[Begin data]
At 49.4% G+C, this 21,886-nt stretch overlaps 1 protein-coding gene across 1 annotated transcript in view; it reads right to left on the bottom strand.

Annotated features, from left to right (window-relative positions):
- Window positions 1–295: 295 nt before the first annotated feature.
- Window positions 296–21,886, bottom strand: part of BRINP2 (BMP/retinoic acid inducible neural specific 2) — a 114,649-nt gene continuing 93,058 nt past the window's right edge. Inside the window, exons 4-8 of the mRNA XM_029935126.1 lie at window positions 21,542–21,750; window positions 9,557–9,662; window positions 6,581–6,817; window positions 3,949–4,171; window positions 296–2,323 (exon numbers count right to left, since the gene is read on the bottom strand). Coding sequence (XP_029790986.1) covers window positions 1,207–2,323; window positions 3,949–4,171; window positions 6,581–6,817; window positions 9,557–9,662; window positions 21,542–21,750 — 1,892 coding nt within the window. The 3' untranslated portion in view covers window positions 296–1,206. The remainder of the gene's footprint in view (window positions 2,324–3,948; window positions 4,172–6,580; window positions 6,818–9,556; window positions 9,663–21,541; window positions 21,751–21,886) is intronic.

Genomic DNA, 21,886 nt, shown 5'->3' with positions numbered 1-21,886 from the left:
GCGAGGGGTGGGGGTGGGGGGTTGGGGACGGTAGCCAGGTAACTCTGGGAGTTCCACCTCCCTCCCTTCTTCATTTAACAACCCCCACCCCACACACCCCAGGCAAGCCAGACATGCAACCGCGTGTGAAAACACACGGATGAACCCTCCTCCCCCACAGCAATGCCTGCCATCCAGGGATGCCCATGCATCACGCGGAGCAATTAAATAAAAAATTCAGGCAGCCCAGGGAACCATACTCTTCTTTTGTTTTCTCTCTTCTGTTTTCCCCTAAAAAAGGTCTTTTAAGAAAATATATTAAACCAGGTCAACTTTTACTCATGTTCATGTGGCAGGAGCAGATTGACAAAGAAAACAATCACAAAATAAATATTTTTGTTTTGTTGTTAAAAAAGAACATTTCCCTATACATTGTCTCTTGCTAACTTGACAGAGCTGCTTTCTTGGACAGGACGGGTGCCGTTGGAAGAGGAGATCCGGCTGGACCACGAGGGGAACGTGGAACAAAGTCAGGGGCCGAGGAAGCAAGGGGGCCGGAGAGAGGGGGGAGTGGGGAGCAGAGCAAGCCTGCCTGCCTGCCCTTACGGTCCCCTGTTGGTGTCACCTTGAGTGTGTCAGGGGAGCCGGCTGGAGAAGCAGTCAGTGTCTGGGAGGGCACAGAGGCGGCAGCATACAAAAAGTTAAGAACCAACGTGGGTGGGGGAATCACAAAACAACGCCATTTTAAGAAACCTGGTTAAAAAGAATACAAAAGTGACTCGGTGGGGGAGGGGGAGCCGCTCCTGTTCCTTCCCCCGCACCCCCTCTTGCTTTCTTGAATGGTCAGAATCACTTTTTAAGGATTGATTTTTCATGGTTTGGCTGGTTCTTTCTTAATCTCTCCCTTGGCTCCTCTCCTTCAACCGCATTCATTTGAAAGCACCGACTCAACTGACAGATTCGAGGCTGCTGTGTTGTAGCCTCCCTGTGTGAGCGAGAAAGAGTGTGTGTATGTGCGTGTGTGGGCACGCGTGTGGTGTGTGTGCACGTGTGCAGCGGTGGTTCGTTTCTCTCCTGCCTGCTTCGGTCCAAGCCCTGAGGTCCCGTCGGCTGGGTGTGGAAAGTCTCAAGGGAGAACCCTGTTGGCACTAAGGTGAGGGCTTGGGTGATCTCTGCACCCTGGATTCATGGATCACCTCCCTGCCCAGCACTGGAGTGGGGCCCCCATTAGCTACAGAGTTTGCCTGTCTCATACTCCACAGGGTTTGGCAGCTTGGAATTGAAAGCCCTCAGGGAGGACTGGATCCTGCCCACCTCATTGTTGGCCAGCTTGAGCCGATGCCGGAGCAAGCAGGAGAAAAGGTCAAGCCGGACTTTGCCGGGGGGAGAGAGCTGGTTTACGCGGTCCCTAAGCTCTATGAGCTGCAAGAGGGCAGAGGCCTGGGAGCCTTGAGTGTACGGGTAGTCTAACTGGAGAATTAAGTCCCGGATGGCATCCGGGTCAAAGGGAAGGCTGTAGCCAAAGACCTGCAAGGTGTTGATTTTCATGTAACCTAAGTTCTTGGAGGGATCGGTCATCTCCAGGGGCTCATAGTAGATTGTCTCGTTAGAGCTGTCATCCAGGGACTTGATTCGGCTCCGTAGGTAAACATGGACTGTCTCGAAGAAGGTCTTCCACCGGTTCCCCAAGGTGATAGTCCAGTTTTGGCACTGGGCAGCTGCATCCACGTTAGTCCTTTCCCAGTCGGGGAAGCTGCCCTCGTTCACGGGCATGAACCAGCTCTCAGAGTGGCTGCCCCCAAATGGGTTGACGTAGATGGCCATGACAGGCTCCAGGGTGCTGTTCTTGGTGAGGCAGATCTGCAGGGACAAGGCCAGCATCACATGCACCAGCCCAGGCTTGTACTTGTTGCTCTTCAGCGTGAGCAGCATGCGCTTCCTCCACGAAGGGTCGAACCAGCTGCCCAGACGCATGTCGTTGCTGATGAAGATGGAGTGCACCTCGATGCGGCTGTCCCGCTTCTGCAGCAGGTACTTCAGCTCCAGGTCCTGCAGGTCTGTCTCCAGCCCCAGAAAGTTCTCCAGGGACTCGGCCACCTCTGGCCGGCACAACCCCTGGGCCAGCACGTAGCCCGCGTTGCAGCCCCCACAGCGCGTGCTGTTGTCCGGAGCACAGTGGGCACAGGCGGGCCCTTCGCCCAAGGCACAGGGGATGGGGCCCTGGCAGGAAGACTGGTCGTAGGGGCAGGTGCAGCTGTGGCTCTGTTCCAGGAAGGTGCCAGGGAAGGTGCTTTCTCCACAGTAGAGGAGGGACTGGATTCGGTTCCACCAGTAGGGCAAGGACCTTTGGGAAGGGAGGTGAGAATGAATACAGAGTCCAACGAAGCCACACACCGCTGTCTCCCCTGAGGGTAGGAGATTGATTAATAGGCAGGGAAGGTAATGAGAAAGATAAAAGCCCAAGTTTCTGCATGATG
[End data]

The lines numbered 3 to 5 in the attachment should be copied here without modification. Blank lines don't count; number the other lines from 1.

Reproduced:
- Window positions 1–295: 295 nt before the first annotated feature.
- Window positions 296–21,886, bottom strand: part of BRINP2 (BMP/retinoic acid inducible neural specific 2) — a 114,649-nt gene continuing 93,058 nt past the window's right edge. Inside the window, exons 4-8 of the mRNA XM_029935126.1 lie at window positions 21,542–21,750; window positions 9,557–9,662; window positions 6,581–6,817; window positions 3,949–4,171; window positions 296–2,323 (exon numbers count right to left, since the gene is read on the bottom strand). Coding sequence (XP_029790986.1) covers window positions 1,207–2,323; window positions 3,949–4,171; window positions 6,581–6,817; window positions 9,557–9,662; window positions 21,542–21,750 — 1,892 coding nt within the window. The 3' untranslated portion in view covers window positions 296–1,206. The remainder of the gene's footprint in view (window positions 2,324–3,948; window positions 4,172–6,580; window positions 6,818–9,556; window positions 9,663–21,541; window positions 21,751–21,886) is intronic.

Genomic DNA, 21,886 nt, shown 5'->3' with positions numbered 1-21,886 from the left: